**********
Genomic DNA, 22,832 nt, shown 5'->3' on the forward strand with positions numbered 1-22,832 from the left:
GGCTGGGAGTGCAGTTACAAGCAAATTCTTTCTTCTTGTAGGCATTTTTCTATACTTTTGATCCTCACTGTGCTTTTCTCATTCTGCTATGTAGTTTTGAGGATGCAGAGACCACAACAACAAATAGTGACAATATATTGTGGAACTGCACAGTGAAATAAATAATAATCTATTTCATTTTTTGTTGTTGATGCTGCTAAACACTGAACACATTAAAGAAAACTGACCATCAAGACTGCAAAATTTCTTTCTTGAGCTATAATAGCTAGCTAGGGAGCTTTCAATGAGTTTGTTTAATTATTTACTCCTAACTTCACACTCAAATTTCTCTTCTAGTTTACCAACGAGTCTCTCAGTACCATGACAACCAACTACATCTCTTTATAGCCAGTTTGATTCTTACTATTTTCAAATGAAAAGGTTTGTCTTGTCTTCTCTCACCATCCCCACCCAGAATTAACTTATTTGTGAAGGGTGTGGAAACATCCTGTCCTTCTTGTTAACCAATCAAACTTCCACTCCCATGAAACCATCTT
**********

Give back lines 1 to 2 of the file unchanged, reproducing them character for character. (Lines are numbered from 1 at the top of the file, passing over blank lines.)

Genomic DNA, 22,832 nt, shown 5'->3' on the forward strand with positions numbered 1-22,832 from the left:
GGCTGGGAGTGCAGTTACAAGCAAATTCTTTCTTCTTGTAGGCATTTTTCTATACTTTTGATCCTCACTGTGCTTTTCTCATTCTGCTATGTAGTTTTGAGGATGCAGAGACCACAACAACAAATAGTGACAATATATTGTGGAACTGCACAGTGAAATAAATAATAATCTATTTCATTTTTTGTTGTTGATGCTGCTAAACACTGAACACATTAAAGAAAACTGACCATCAAGACTGCAAAATTTCTTTCTTGAGCTATAATAGCTAGCTAGGGAGCTTTCAATGAGTTTGTTTAATTATTTACTCCTAACTTCACACTCAAATTTCTCTTCTAGTTTACCAACGAGTCTCTCAGTACCATGACAACCAACTACATCTCTTTATAGCCAGTTTGATTCTTACTATTTTCAAATGAAAAGGTTTGTCTTGTCTTCTCTCACCATCCCCACCCAGAATTAACTTATTTGTGAAGGGTGTGGAAACATCCTGTCCTTCTTGTTAACCAATCAAACTTCCACTCCCATGAAACCATCTT